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Echachisht Frog Song Mask and Rattle

by

  • Medium: red cedar, hair
  • Size: 15 × 7 × 6 inches (mask)
    Size: 8.6 × 4 × 3.5 inches (rattle)
  • Reference Code: W30607

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“In the early 1980s, I was spending summers in my remote little island paradise called Echachisht. I had several shamanic dreams, visions and experiences — one of which involved me sitting in my cabin singing a very beautiful and powerful Indian song until realizing the song was a frog song. Surprised by this, I thought “but I don’t not know a frog song!” And, as a result, the song disappeared from my heart, mind, and voice, and has not since returned — much to my horror at my blunder.

Then a following event, maybe a year later, when I was awoken in the middle of the night by a loud male voice telling me to “get ready, the frog medicine is coming!”

Followed by another incident, maybe a year or so later in an urban setting, again I was awoken in the middle of the night by the presence of a very large pure white frog beside me on top of the bedding. Wide awake and startled, fearful even, I slowly slid out of the bed and even though in the dim lit room I could see clearly the frog and full details of the room, I moved towards the light switch and turned on the room light where upon the large frog disappeared.

Now many more years later, I am in our Sundance arbor in the middle of the mountain desert of northern Arizona, it is the evening, and we are placing the sacred tree of life in the arbor’s centre. Many dozens of male dancers are storming about in trance labour, dust is flying everywhere, when suddenly I alone notice a small white frog frozen in the dry storm, untouched by the many stomping feet.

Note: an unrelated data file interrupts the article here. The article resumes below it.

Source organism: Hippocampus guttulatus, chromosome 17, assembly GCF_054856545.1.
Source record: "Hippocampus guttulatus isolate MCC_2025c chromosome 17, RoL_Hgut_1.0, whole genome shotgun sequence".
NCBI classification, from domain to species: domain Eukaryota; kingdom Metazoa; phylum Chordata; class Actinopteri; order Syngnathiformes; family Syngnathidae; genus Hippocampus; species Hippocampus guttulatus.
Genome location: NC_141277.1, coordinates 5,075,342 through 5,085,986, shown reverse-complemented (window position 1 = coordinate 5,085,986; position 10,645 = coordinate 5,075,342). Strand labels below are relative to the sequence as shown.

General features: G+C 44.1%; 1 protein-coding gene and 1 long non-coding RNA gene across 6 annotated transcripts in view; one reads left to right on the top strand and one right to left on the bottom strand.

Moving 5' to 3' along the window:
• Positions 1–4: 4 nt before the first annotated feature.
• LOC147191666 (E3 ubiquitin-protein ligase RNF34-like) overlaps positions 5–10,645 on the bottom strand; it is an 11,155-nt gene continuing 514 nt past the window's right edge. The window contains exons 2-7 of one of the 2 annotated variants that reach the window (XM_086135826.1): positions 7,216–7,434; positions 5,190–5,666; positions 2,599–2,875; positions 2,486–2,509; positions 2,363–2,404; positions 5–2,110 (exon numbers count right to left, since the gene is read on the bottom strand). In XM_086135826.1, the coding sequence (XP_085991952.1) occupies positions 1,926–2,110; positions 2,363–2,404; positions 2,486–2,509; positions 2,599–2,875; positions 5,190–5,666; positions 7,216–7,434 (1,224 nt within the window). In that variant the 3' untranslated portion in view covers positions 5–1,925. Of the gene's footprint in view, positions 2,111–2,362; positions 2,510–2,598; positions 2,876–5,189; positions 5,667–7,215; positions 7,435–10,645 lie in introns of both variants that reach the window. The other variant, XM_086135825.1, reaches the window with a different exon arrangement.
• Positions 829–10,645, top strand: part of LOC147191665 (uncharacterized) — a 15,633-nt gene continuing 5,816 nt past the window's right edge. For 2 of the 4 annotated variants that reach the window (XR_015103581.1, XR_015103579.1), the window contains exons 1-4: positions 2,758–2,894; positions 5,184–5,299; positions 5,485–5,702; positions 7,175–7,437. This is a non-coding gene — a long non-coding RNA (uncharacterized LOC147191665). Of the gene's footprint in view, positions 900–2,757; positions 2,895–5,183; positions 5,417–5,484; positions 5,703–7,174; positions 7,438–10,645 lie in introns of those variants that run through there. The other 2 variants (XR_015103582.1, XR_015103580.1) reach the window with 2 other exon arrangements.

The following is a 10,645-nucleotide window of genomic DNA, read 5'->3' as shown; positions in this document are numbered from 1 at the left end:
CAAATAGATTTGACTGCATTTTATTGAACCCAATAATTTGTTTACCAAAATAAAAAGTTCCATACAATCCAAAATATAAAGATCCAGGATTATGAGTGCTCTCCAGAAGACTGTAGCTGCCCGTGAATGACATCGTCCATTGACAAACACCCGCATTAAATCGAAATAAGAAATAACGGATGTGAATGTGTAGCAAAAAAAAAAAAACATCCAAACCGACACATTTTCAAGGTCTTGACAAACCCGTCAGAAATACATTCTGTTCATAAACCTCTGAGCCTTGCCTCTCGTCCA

I go over and pick up the frog and cupped in my hands, I go and show it to our Sundance Chief. He advises me to go and show it to some local elders — and a couple of Navajo grandmothers speak in their language to a younger woman and she gets a small container of fresh water and asks me to follow her. We go off a little distance and I am directed to place the frog in a small brush of sage where upon she says a prayer in her language and pours a small amount of water on the frog.

Walking away she says to me “it’s going to rain!” and sure enough, a few days into our Sundance, the area was blessed with a downpour.

So, the Frog in the Shaman’s mouth represents the Frog song and the frog emerging from the Mother Earth rattle represents the rain maker.”

Other available artwork you might like by Joe David:

Joe David

Joe David

Nuu-chah-nulth

(1946- )

Joe David was born in 1946 at Opitsaht, a Clayoquot village on Meares Island, on the western shore of Vancouver Island. The family resettled to Seattle, Washington, in 1958—and they moved frequently during his teen years. His father, Hyacinth David, was a respected chief and elder of the Clayoquot nation, and even though he had removed his family from Nuu-chah-nulth territory, he remained connected to the village and practiced the traditional values and ceremonies.

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